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Let $\sum a_n$ be a series with infinitely many integers $n$ such that $a_n>1/n$. If $\{a_n\}$ is decreasing show that $\sum a_n$ is divergent.

My Attempt: In these kinds of problems I usually try to prove that $\lim a_n \not =0.$ The first hypothesis of the problem says that there is a subsequence $a_{n_k}>\frac{1}{n_k}.$ Now if we consider the sum $$\sum_{i=1}^{n_m}a_i\geq \sum_{k=1}^{m}a_{n_k}>\sum_{k=1}^{m}\frac{1}{n_k}.$$ I am not sure how to use the fact that $a_n$ is decreasing here to get a series on the right that diverges. Any hints/advice will be much appreciated.

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    $\begingroup$ Well, without the condition that $\{a_n\}$ is decreasing it is false. The sequence $(0,1,0,\frac{1}{2},0,0,0,\frac{1}{4},0,\dots,0,\frac{1}{8},\dots)$ will have its series converge to $2$ despite having infinitely many $n$ such that $a_n>\frac{1}{n}$. (note the difference between "infinitely many $n$" and "all $n$") $\endgroup$ – JMoravitz Jan 19 '18 at 21:18
  • $\begingroup$ @JMoravitz and there is no exclusion here of negative values for $a_n$ so $1-\frac 12+\frac 12-\frac 13+\frac 13 + \dots$ needs to be considered too. The decreasing condition is essential. If $a_n\gt 1$ for all $n$ then it is easy. So assume otherwise ... $\endgroup$ – Mark Bennet Jan 19 '18 at 21:25
  • $\begingroup$ You cannot expect to show that $\lim a_n\ne0$. For instance, you could have $a_n=2/n$ for all $n$. $\endgroup$ – Andrés E. Caicedo Jan 19 '18 at 21:30
  • $\begingroup$ What would be another approach? $\endgroup$ – model_checker Jan 19 '18 at 21:34
  • $\begingroup$ The Integral test should work. If $a_{n_1},a_{n_2},\cdots$ denote the infinite subsequence such that $a_{n_i}>\frac 1{n_i}$ $\forall i$ then we note that, for $n_i>k>n_{i+1}$ we must have $a_k>\frac 1{n_{i+1}}$. So use the $a_{n_i}$ as endpoints for a Riemann sum approximation of the (divergent) integral of $f(x)=\frac 1x$. $\endgroup$ – lulu Jan 19 '18 at 21:35
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Presume all the conditions are satisified, but suppose the opposite: $\sum a_n$ converges. Because of the convergence, starting from some $n_0$, we have: $\sum_{i=m}^n a_i\lt\frac{1}{2}$ for all $m,n\gt n_0$ (Cauchy criterion with $\varepsilon=\frac{1}{2}$).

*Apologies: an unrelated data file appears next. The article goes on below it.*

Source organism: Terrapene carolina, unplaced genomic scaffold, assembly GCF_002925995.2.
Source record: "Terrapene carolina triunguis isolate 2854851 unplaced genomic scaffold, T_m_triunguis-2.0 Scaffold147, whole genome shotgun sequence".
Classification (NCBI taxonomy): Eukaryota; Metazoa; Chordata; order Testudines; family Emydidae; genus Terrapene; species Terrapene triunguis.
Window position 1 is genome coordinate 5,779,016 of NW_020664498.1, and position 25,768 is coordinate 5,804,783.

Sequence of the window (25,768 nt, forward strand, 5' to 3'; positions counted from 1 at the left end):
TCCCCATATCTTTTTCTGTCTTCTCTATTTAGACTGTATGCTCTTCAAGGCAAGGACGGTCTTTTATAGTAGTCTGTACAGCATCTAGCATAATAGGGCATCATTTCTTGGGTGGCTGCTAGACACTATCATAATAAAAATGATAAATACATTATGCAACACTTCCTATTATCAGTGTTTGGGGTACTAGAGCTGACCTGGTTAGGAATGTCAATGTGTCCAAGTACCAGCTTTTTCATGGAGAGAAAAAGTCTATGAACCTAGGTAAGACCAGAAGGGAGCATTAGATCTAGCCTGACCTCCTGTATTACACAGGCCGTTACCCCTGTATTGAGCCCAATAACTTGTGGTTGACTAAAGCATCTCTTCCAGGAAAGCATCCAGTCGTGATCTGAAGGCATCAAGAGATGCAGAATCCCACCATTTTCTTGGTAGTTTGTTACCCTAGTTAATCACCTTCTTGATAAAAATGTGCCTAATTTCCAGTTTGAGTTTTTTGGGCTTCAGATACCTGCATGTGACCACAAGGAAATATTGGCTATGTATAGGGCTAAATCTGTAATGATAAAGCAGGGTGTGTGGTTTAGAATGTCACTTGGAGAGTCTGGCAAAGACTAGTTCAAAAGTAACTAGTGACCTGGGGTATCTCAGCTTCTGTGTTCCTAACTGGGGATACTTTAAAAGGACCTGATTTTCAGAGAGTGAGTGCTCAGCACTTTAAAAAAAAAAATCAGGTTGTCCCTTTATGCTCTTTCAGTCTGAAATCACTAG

Now find one $n\ge 2n_0$ such that $a_n\gt\frac{1}{n}$. Then, due to $a_n$ decreasing, we have $a_{n_0+1}\ge a_{n_0+2}\ge\cdots\ge a_n\gt\frac{1}{n}$, so $\sum_{i=n_0+1}^n a_i\gt\frac{n-n_0}{n}=1-\frac{n_0}{n}\ge\frac{1}{2}$ as we chose $n\ge 2n_0$ - a contradiction!

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Hint:

If $a_n$ is decreasing and $\sum a_n$ converges then $\lim_{n\to \infty} na_n = 0$

In response to downvote

The decreasing condition forces $na_n \to 0$ if $\sum a_n$ converges. Hence, it would be impossible for there to exist a subsequence $a_{n_k} > 1 / n_k$. Therefore, $\sum a_n$ diverges when that subsequence exists.

By convergence and monotonicity we have $2n a_{2n} < 2\sum_{k=n+1}^{2n} a_k < \epsilon$ for sufficiently large $n$, implying $2n a_{2n} \to 0$ and with a similar argument for the subsequence $(2n+1) a_{2n+1}$ we can show that $na_n \to 0$.

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    $\begingroup$ Hypotheses are $a_n$ decreasing and there exists subsequence for which $n_k a_{n_k} > 1$. Assume $\sum a_n$ converges then we get a contradiction in that $n a_n \to 0 \implies n_k a_{n_k} \to 0$ for any subsequence. Therefore $\sum a_n$ converges. $\endgroup$ – RRL Jan 19 '18 at 21:34
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    $\begingroup$ the point is that OP want a proof of the hint. $\endgroup$ – Tsemo Aristide Jan 19 '18 at 21:35
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    $\begingroup$ I disagree. This is a hint and the crux of the argument in proof by contradiction. The fact that $na_n \to 0$ is where the decreasing condition fits in. And I can give more of a hint in that direction idf necessary. $\endgroup$ – RRL Jan 19 '18 at 21:38
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    $\begingroup$ $\sum a_n$ with $a_n$ decreasing implying $n a_n \to 0$ is well known. $\endgroup$ – RRL Jan 19 '18 at 21:40
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    $\begingroup$ Correct. I just put a $2$ in front of the sum to fix since by Cauchy the sum can be made smaller than $\epsilon/2$ for sufficiently large $n$. Thanks. $\endgroup$ – RRL Jan 19 '18 at 22:18
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The hypothesis is that there exists an increasing sequence $(m(k))$ of positive integers such that, for every $k$, $$a_{m(k)}\geqslant\frac1{m(k)}$$ The sequence $(a_n)$ is nonincreasing hence, for every $k$ and every $n$ between $m(k)+1$ and $m(k+1)$, $$a_n\geqslant a_{m(k+1)}\geqslant \frac1{m(k+1)}$$ This implies that, for every $k\leqslant\ell$, $$\sum_{n=m(k)+1}^{m(\ell+1)} a_n\geqslant\sum_{i=k}^\ell\frac{m(i+1)-m(i)}{m(i+1)}\geqslant\frac1{m(\ell+1)}\sum_{i=k}^\ell (m(i+1)-m(i))=\frac{m(\ell+1)-m(k)}{m(\ell+1)}$$ When $\ell\to\infty$, $m(\ell+1)\to\infty$ hence the RHS converges to $1$. This proves that, for every $k$, $$\sum_{n=m(k)+1}^\infty a_n\geqslant1$$ The rest of a converging series converges to zero hence the series $\sum a_n$ diverges.

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